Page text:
For Profits and Defaults

Discussion in 'General Distance Learning Discussions' started by humbug101, Jul 1, 2010.

  1. humbug101

    humbug101 New Member

  2. SurfDoctor

    SurfDoctor Moderator

    This is similar to several other stories that have run recently, one on the Discovery Channel. It's a serious issue, students racking up huge debt to get a degree and not being able to pay the student loan payments. However, it's not specific to for-profit schools; traditional schools also have many graduates who can't find a job to pay for their school loans.

    I started a thread not too long ago suggesting that there is a higher education bubble and it will pop at some time. There might very well be an education meltdown in the future. It will not be as severe as the mortgage meltdown, but it will hurt the education sector.
    Last edited by a moderator: Jul 1, 2010
  3. b4cz28

    b4cz28 New Member

    Did you read the comments under the article?
  4. CalDog

    CalDog New Member

    The article profiles investor Steve Eisman, who made a fortune by recognizing the subprime mortgage bubble and betting on its collapse. He now says:

    There is, of course, an important difference between a subprime mortgage and a student loan. You can default on a mortgage, and mail the house keys back to the bank. Or you can declare bankruptcy, and start over.

    But you can't send your education back to the bank. And you can't discharge student loan debt via bankruptcy. Student loan debt is for life.
    Last edited by a moderator: Jul 1, 2010
  5. AUTiger00

    AUTiger00 New Member

    This guy was my favorite:

    "Don,t pay.It is a civil right for a free education, medical care, housing,food and a good paying government job. This country was built on taxes."

    Whatever happened to personal responsibility? No wonder our country is going down hill....
  6. CalDog

    CalDog New Member

    True, but the for-profit schools are a disproportionate part of the problem.
  7. friendorfoe

    friendorfoe Active Member

    I actually wrote a pretty big blog response to this article. The truth of the matter is default rates for both non-profit and for-profit schools alike are climbing. The thing that for-profits have going against them is that they are not tax subsidised, they are open enrollment, they are very good at getting financial aid through quickly and they are very accessible. Yet many if not most offer tuition prices similar to that of state schools. Add to the equation that for-profits are inherently open enrollment and the irresponsible financial aid policies our government has created and yes there is a time bomb waiting to go off.

    But as Eisman knows, the for profits are not to blame and getting rid of them will not solve the problem. What Eisman is doing is exactly what he did in the sub-prime market, betting against the market in the hopes of making a big pot of money. And truthfully history is on his side on this, anytime you remove the risk of a freemarket, make available easy credit that is not easily discharged you will or do have a bubble that will eventually blow up in everyone's faces and Eisman and his buddies will rake it in, laughing all the way to the bank. The only difference here is you cannot bet against the government defaulting on debts and you cannot necassarily buy obligations off of the government to turn profits. Instead you have to go after 3rd party parties with deep pockets and that can be sued though I don't think Eisman's plan involves lawsuits, but instead backdoor deals and contracts. Basically I think he's going to bet that this niche market collapses. The for-profits are simply being set up for a fleecing and it will do nobody any good save for a handful of already very wealthy people (the kind who invest in hedge funds).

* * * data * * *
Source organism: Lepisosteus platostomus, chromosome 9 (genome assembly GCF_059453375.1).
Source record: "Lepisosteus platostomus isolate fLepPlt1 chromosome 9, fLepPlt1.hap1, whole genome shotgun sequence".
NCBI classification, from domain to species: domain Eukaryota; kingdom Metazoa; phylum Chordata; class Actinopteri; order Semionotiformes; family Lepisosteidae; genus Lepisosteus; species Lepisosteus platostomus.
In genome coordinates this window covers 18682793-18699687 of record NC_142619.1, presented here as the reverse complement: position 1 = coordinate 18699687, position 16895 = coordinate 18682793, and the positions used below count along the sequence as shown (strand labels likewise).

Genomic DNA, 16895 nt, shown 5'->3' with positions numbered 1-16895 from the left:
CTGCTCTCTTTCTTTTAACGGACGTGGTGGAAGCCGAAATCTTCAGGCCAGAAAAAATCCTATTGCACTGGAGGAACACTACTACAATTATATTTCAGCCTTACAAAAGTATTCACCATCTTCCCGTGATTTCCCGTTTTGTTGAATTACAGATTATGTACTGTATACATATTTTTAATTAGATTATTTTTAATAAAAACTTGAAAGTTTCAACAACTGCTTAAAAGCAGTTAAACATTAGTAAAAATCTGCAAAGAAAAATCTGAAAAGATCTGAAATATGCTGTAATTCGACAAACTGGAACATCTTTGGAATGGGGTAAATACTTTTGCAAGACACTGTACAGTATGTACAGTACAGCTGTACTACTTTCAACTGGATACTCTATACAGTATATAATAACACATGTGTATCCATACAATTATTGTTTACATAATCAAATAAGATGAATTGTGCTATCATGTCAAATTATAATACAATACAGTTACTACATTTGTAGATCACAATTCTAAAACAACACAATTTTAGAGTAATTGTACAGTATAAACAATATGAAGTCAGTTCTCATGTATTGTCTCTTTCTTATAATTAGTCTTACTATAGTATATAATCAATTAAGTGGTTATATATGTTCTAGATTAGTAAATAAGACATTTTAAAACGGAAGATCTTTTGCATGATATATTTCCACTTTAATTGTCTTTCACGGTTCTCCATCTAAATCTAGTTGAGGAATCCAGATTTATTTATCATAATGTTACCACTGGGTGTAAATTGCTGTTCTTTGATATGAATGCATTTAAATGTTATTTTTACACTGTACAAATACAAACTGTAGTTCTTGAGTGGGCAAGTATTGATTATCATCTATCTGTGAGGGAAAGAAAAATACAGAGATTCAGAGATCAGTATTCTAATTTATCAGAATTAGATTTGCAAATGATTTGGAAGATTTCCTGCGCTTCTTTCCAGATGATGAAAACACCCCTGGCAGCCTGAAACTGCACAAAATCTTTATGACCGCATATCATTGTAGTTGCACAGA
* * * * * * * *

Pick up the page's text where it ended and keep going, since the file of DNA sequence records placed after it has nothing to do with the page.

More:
Just like the federal government did not fix the issue with the banks (Freddie and Fannie still abide) they do not seem interested in fixing the financial aid problem. They need to tighten credit, lower the credit ceiling and provide legal methods by which debt can be consolodated, discharged, or otherwise fall within the jurisdiction of the bankruptcy courts. The only reason student debt is not treated like any other unsecured debt is because the Baby Boomer generation became infamous for not paying their obligations, costing taxpayers and/or creditors, this is why there are federally backed loans now. The notion that this is happening today is false however, because the debt will be collected no matter what by the current rules of the game. It may take time, but they'll get their money through garnishment of wages (in states that allow such practices), garnishing IRS refunds or denial of Social Security benefits.
    Last edited by a moderator: Jul 1, 2010
  8. CalDog

    CalDog New Member

    True, but this still leaves one way to break the rules, at least in theory. You leave the United States, and make a new life in a place like eastern Europe, South America, or Asia, beyond the reach of US debt collectors.

    Obviously it sounds extreme, and it is, but it has been happening, in the same way that kids used to go to Canada to avoid serving in Vietnam. For those faced with a lifetime of servitude to US collection agencies -- and this is not unusual based on current debt loads and starting salaries -- then exile may actually seem like a viable alternative.
  9. AviTerra

    AviTerra New Member